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EMMA is a project to build a non-scaling 'fixed-field alternating gradient' (FFAG) accelerator at Daresbury Laboratory. Such an accelerator has never been built anywhere in the world and this radical challenge has been financed by the joint Research Councils Basic Technology fund.

FFAGs accelerate a beam of charged particles from low to high energy with particle orbits at different radii depending on the energy of the beam. In addition, the beam is compressed to be contained within a torus-shaped vacuum chamber (as with a synchrotron) and an FFAG is thus much more compact than a cyclotron. Together with other attractive properties this suggests a range of potential applications including charged particle cancer therapy, accelerator driven reactors and particle physics applications e.g. neutrino factories.

EMMA is a proof-of-principle project.

Key facts

A FFAG accelerator has never been built anywhere in the world.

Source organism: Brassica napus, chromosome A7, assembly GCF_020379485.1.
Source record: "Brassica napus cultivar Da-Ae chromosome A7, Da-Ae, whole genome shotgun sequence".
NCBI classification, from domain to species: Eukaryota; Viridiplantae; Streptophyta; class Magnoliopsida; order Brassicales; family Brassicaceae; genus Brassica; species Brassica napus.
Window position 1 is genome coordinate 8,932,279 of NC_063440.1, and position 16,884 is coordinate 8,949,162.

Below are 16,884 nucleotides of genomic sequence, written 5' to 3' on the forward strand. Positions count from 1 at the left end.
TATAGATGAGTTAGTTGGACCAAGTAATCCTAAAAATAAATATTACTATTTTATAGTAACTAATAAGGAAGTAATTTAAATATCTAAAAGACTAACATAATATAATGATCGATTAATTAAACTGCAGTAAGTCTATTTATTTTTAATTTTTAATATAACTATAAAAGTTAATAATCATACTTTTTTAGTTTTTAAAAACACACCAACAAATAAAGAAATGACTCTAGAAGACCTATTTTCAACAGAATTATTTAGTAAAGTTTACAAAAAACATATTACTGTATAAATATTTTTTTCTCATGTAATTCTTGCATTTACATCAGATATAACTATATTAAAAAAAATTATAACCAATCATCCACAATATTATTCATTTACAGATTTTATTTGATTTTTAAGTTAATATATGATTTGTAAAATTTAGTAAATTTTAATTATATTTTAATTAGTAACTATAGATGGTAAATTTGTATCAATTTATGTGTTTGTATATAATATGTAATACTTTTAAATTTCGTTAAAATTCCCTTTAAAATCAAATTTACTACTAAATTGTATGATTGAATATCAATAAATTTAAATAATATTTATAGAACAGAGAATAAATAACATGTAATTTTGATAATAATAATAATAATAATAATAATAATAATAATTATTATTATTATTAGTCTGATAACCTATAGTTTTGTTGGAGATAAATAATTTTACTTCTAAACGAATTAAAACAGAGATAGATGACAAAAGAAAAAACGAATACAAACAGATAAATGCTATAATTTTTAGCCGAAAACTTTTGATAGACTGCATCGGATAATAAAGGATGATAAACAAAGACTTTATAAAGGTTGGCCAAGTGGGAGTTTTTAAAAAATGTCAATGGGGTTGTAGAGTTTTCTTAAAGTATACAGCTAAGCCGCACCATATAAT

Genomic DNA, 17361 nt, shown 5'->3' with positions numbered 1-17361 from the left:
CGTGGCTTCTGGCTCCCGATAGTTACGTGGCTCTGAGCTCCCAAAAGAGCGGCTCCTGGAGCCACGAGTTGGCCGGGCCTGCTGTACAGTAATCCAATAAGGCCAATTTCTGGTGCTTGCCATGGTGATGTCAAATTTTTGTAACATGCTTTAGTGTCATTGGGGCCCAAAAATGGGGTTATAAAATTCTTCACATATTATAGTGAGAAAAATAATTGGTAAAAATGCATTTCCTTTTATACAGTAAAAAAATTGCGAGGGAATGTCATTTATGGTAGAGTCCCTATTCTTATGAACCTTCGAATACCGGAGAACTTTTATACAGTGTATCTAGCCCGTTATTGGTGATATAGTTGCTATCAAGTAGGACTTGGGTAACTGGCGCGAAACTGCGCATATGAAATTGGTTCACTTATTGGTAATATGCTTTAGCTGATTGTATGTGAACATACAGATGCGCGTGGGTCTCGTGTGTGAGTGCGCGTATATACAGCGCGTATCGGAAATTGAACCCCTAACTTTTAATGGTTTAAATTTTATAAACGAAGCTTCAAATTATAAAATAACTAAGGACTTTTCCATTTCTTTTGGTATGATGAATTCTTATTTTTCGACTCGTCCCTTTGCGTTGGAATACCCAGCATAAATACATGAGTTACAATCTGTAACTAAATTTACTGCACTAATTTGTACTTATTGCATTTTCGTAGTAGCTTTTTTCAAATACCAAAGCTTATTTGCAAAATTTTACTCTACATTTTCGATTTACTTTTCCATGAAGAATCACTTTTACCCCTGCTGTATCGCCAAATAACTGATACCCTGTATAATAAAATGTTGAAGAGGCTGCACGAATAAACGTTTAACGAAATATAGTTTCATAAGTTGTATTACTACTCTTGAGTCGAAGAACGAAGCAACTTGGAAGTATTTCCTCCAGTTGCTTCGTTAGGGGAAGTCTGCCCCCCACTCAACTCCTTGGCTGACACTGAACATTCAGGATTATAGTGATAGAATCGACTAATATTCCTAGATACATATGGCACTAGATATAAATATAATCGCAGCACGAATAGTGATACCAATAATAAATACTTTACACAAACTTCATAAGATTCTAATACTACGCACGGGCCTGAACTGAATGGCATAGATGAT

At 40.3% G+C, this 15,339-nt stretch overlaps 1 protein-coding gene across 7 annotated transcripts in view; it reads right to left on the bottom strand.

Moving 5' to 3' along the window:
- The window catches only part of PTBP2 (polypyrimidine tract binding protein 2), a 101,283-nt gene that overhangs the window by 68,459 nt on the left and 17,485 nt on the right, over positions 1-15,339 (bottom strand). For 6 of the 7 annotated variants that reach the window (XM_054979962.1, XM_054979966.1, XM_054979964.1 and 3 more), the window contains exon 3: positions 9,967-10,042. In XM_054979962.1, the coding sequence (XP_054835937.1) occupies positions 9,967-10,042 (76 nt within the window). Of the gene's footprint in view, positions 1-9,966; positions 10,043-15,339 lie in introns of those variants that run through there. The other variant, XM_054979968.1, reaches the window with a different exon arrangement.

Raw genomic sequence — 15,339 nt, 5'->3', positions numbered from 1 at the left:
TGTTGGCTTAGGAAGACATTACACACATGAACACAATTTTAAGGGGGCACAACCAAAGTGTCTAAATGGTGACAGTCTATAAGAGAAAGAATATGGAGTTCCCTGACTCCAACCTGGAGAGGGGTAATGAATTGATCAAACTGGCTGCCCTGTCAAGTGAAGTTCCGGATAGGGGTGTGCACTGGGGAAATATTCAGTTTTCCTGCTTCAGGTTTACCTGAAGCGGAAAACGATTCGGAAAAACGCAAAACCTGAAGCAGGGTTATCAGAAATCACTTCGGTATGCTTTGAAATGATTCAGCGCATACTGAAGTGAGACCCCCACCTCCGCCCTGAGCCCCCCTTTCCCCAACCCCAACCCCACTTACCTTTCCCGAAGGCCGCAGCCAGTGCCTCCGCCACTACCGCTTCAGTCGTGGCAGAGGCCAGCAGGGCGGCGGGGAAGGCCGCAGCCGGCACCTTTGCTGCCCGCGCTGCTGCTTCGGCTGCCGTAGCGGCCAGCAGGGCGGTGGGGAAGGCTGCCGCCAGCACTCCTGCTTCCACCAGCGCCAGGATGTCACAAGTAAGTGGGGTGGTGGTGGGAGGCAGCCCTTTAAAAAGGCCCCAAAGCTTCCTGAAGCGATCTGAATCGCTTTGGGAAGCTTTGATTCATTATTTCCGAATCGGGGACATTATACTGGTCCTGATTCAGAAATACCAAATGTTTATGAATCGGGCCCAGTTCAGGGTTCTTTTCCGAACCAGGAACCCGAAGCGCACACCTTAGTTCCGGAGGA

The EMMA focussing magnets have a standard quadrupole geometry but bending is achieved by offsetting the beam horizontally. Their extremely short length results in 'end effects' becoming dominant, and their positioning in closely spaced pairs around the ring produces non-trivial interactions.

Full 3D modelling has been necessary from the outset to make sure a beam can be successfully injected, transported around the machine, accelerated from 10MeV up to 20MeV, and extracted.



Funding for the EMMA project was granted to a UK consortium (CONFORM) from April 2007. This includes design study resources for a second ring, PAMELA, that extends the concept to a proton accelerator specification suitable for therapy. ASTeC also participates in this part of the project. The CONFORM grant provides funding until April 2011.

Last updated: 10 March 2016


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